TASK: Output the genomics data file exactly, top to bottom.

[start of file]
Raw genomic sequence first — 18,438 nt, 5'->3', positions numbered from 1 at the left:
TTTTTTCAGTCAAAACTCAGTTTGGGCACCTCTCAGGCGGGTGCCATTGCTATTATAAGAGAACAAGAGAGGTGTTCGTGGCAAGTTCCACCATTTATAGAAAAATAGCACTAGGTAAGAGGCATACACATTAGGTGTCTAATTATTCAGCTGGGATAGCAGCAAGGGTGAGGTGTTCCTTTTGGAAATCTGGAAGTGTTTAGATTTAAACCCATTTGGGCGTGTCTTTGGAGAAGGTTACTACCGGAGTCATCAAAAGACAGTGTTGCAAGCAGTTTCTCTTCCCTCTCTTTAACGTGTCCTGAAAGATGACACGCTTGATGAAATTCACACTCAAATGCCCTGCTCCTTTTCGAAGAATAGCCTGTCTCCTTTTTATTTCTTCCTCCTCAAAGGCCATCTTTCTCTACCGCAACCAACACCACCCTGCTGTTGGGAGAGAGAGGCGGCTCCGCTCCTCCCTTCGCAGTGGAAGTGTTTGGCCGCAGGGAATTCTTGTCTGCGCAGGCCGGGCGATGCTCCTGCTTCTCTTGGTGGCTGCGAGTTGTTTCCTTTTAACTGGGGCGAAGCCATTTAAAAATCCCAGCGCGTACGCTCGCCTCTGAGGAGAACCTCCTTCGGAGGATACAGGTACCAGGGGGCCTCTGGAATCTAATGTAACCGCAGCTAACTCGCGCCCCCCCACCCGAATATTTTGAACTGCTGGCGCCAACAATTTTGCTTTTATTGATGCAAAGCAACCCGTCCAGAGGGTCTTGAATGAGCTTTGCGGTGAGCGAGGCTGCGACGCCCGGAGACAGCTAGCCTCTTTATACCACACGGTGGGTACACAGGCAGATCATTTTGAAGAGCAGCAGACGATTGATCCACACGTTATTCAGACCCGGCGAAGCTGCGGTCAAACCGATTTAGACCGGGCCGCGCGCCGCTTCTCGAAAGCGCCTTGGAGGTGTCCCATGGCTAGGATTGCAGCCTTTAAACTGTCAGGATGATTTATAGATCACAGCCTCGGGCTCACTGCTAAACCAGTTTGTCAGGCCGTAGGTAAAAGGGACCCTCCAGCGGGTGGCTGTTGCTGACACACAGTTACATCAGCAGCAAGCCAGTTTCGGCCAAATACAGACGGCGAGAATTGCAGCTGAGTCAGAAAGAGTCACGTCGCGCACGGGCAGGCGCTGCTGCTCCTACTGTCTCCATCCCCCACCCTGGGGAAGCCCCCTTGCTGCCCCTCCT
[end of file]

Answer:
Raw genomic sequence first — 18,438 nt, 5'->3', positions numbered from 1 at the left:
TTTTTTCAGTCAAAACTCAGTTTGGGCACCTCTCAGGCGGGTGCCATTGCTATTATAAGAGAACAAGAGAGGTGTTCGTGGCAAGTTCCACCATTTATAGAAAAATAGCACTAGGTAAGAGGCATACACATTAGGTGTCTAATTATTCAGCTGGGATAGCAGCAAGGGTGAGGTGTTCCTTTTGGAAATCTGGAAGTGTTTAGATTTAAACCCATTTGGGCGTGTCTTTGGAGAAGGTTACTACCGGAGTCATCAAAAGACAGTGTTGCAAGCAGTTTCTCTTCCCTCTCTTTAACGTGTCCTGAAAGATGACACGCTTGATGAAATTCACACTCAAATGCCCTGCTCCTTTTCGAAGAATAGCCTGTCTCCTTTTTATTTCTTCCTCCTCAAAGGCCATCTTTCTCTACCGCAACCAACACCACCCTGCTGTTGGGAGAGAGAGGCGGCTCCGCTCCTCCCTTCGCAGTGGAAGTGTTTGGCCGCAGGGAATTCTTGTCTGCGCAGGCCGGGCGATGCTCCTGCTTCTCTTGGTGGCTGCGAGTTGTTTCCTTTTAACTGGGGCGAAGCCATTTAAAAATCCCAGCGCGTACGCTCGCCTCTGAGGAGAACCTCCTTCGGAGGATACAGGTACCAGGGGGCCTCTGGAATCTAATGTAACCGCAGCTAACTCGCGCCCCCCCACCCGAATATTTTGAACTGCTGGCGCCAACAATTTTGCTTTTATTGATGCAAAGCAACCCGTCCAGAGGGTCTTGAATGAGCTTTGCGGTGAGCGAGGCTGCGACGCCCGGAGACAGCTAGCCTCTTTATACCACACGGTGGGTACACAGGCAGATCATTTTGAAGAGCAGCAGACGATTGATCCACACGTTATTCAGACCCGGCGAAGCTGCGGTCAAACCGATTTAGACCGGGCCGCGCGCCGCTTCTCGAAAGCGCCTTGGAGGTGTCCCATGGCTAGGATTGCAGCCTTTAAACTGTCAGGATGATTTATAGATCACAGCCTCGGGCTCACTGCTAAACCAGTTTGTCAGGCCGTAGGTAAAAGGGACCCTCCAGCGGGTGGCTGTTGCTGACACACAGTTACATCAGCAGCAAGCCAGTTTCGGCCAAATACAGACGGCGAGAATTGCAGCTGAGTCAGAAAGAGTCACGTCGCGCACGGGCAGGCGCTGCTGCTCCTACTGTCTCCATCCCCCACCCTGGGGAAGCCCCCTTGCTGCCCCTCCT